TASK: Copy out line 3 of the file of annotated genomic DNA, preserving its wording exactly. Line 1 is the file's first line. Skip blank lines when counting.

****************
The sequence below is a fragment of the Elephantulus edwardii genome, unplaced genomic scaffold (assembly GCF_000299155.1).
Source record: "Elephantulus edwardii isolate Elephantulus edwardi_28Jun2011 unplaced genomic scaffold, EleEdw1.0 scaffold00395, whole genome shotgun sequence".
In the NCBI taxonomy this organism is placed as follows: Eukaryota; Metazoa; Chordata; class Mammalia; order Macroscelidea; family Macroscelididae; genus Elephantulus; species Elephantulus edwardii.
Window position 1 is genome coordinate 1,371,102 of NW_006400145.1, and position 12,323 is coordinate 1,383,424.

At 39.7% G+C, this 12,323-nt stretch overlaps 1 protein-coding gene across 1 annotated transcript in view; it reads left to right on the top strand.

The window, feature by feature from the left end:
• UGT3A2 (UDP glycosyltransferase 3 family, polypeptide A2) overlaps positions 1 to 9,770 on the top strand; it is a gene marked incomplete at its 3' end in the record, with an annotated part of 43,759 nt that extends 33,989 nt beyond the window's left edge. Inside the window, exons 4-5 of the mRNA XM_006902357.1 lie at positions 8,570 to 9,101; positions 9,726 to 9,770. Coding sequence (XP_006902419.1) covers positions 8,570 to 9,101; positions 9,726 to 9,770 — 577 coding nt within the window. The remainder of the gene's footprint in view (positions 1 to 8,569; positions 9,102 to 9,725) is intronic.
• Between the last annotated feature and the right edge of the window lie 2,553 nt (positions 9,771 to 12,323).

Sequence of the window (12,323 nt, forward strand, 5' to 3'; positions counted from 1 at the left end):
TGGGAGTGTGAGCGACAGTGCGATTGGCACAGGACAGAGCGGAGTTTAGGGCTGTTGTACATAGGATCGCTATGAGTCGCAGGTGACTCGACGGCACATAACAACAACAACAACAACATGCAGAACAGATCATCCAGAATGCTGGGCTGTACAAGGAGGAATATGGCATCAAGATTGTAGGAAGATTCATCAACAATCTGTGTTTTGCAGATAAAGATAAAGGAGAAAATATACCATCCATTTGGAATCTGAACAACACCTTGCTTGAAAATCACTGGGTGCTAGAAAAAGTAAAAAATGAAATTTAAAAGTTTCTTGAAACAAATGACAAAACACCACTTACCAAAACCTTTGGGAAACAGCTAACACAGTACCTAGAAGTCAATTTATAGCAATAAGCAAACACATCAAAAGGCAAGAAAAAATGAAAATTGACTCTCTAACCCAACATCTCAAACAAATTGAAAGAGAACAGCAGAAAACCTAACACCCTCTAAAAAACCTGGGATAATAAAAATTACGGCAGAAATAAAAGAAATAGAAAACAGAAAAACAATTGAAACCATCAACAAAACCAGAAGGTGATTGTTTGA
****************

In the NCBI taxonomy this organism is placed as follows: Eukaryota; Metazoa; Chordata; class Mammalia; order Macroscelidea; family Macroscelididae; genus Elephantulus; species Elephantulus edwardii.